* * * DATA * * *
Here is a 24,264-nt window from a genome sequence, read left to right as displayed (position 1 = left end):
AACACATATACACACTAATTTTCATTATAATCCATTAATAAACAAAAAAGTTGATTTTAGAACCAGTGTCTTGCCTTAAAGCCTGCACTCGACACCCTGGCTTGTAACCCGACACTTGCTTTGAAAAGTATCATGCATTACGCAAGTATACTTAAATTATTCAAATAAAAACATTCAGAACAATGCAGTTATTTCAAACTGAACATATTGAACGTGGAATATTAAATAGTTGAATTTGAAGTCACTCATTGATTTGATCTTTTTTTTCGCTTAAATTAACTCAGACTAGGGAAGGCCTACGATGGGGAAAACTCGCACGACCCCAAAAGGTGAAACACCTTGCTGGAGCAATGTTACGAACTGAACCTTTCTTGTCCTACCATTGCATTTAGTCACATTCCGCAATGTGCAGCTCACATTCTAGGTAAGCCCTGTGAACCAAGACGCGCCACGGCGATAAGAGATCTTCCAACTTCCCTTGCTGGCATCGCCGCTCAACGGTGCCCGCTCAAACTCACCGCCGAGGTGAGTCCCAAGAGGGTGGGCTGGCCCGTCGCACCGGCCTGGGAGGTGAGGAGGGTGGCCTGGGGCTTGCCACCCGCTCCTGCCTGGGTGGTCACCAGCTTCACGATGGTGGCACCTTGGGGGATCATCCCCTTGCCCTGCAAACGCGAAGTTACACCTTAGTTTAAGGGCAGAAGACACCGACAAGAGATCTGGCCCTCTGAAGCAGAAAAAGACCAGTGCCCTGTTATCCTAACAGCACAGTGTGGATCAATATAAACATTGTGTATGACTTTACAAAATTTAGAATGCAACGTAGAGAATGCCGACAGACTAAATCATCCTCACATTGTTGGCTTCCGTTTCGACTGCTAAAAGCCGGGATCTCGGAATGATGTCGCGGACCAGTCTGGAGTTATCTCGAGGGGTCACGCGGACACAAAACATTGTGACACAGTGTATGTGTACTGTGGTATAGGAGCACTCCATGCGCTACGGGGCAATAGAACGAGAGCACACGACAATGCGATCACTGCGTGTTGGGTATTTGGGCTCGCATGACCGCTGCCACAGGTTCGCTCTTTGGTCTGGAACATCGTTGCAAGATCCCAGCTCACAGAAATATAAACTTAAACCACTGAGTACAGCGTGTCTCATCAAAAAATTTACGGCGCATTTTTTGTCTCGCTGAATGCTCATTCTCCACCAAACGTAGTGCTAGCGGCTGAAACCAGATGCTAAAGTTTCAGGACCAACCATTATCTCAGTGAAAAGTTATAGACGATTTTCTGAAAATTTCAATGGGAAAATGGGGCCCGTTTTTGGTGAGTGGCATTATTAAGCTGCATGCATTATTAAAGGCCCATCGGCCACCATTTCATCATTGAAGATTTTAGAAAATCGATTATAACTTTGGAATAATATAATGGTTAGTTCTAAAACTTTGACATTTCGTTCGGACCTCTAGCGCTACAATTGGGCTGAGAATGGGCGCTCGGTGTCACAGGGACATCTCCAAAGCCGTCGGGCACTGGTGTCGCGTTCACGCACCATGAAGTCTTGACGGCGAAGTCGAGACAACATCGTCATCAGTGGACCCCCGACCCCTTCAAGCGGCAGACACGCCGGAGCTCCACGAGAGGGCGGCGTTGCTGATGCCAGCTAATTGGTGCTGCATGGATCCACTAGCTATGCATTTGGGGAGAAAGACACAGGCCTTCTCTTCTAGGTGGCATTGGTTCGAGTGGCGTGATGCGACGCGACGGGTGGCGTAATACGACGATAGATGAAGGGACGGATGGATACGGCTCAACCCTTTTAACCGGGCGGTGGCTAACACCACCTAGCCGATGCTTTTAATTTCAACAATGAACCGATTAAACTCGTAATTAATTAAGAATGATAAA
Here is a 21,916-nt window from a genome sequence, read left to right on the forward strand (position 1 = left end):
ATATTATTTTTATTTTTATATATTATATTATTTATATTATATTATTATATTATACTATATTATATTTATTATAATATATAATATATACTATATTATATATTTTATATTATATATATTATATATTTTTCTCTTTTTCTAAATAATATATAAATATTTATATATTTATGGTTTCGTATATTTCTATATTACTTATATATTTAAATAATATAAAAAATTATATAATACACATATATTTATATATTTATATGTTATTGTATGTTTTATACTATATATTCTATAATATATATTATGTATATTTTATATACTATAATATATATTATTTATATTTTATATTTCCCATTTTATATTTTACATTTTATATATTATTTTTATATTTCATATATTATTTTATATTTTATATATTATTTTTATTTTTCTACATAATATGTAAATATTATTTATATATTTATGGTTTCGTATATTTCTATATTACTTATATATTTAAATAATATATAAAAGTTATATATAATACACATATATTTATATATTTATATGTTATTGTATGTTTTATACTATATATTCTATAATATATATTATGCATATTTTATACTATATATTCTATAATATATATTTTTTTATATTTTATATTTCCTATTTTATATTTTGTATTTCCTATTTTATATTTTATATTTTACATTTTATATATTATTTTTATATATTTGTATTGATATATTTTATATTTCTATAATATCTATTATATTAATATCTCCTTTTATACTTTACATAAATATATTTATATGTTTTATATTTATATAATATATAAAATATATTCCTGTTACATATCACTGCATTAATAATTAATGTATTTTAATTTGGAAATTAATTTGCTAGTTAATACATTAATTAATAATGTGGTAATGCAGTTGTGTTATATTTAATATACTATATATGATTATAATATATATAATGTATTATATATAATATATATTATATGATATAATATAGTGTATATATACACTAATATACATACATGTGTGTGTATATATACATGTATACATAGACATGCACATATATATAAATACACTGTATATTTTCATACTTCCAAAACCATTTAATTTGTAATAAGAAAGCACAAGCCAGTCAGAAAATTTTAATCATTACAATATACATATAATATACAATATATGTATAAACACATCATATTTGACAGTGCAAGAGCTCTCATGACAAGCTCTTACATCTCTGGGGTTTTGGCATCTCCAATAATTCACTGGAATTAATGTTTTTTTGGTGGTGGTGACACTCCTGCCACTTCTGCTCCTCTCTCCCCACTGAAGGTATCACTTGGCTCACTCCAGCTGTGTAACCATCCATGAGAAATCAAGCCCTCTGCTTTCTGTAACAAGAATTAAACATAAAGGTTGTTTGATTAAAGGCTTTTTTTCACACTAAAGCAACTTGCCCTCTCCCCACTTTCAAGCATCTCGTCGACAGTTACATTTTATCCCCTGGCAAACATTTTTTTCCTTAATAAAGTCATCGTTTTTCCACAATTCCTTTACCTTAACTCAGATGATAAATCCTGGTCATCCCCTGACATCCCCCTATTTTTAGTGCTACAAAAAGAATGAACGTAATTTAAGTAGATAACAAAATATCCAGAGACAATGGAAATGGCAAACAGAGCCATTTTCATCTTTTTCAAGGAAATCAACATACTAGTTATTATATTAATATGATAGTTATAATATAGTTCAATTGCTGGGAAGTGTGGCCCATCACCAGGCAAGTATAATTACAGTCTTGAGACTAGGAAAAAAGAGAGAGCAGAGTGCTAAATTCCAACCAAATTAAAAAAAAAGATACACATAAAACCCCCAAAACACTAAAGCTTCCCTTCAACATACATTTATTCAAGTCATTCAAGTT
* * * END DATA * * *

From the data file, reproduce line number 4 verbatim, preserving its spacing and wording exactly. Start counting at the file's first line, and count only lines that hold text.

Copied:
ATATTATTTTTATTTTTATATATTATATTATTTATATTATATTATTATATTATACTATATTATATTTATTATAATATATAATATATACTATATTATATATTTTATATTATATATATTATATATTTTTCTCTTTTTCTAAATAATATATAAATATTTATATATTTATGGTTTCGTATATTTCTATATTACTTATATATTTAAATAATATAAAAAATTATATAATACACATATATTTATATATTTATATGTTATTGTATGTTTTATACTATATATTCTATAATATATATTATGTATATTTTATATACTATAATATATATTATTTATATTTTATATTTCCCATTTTATATTTTACATTTTATATATTATTTTTATATTTCATATATTATTTTATATTTTATATATTATTTTTATTTTTCTACATAATATGTAAATATTATTTATATATTTATGGTTTCGTATATTTCTATATTACTTATATATTTAAATAATATATAAAAGTTATATATAATACACATATATTTATATATTTATATGTTATTGTATGTTTTATACTATATATTCTATAATATATATTATGCATATTTTATACTATATATTCTATAATATATATTTTTTTATATTTTATATTTCCTATTTTATATTTTGTATTTCCTATTTTATATTTTATATTTTACATTTTATATATTATTTTTATATATTTGTATTGATATATTTTATATTTCTATAATATCTATTATATTAATATCTCCTTTTATACTTTACATAAATATATTTATATGTTTTATATTTATATAATATATAAAATATATTCCTGTTACATATCACTGCATTAATAATTAATGTATTTTAATTTGGAAATTAATTTGCTAGTTAATACATTAATTAATAATGTGGTAATGCAGTTGTGTTATATTTAATATACTATATATGATTATAATATATATAATGTATTATATATAATATATATTATATGATATAATATAGTGTATATATACACTAATATACATACATGTGTGTGTATATATACATGTATACATAGACATGCACATATATATAAATACACTGTATATTTTCATACTTCCAAAACCATTTAATTTGTAATAAGAAAGCACAAGCCAGTCAGAAAATTTTAATCATTACAATATACATATAATATACAATATATGTATAAACACATCATATTTGACAGTGCAAGAGCTCTCATGACAAGCTCTTACATCTCTGGGGTTTTGGCATCTCCAATAATTCACTGGAATTAATGTTTTTTTGGTGGTGGTGACACTCCTGCCACTTCTGCTCCTCTCTCCCCACTGAAGGTATCACTTGGCTCACTCCAGCTGTGTAACCATCCATGAGAAATCAAGCCCTCTGCTTTCTGTAACAAGAATTAAACATAAAGGTTGTTTGATTAAAGGCTTTTTTTCACACTAAAGCAACTTGCCCTCTCCCCACTTTCAAGCATCTCGTCGACAGTTACATTTTATCCCCTGGCAAACATTTTTTTCCTTAATAAAGTCATCGTTTTTCCACAATTCCTTTACCTTAACTCAGATGATAAATCCTGGTCATCCCCTGACATCCCCCTATTTTTAGTGCTACAAAAAGAATGAACGTAATTTAAGTAGATAACAAAATATCCAGAGACAATGGAAATGGCAAACAGAGCCATTTTCATCTTTTTCAAGGAAATCAACATACTAGTTATTATATTAATATGATAGTTATAATATAGTTCAATTGCTGGGAAGTGTGGCCCATCACCAGGCAAGTATAATTACAGTCTTGAGACTAGGAAAAAAGAGAGAGCAGAGTGCTAAATTCCAACCAAATTAAAAAAAAAGATACACATAAAACCCCCAAAACACTAAAGCTTCCCTTCAACATACATTTATTCAAGTCATTCAAGTT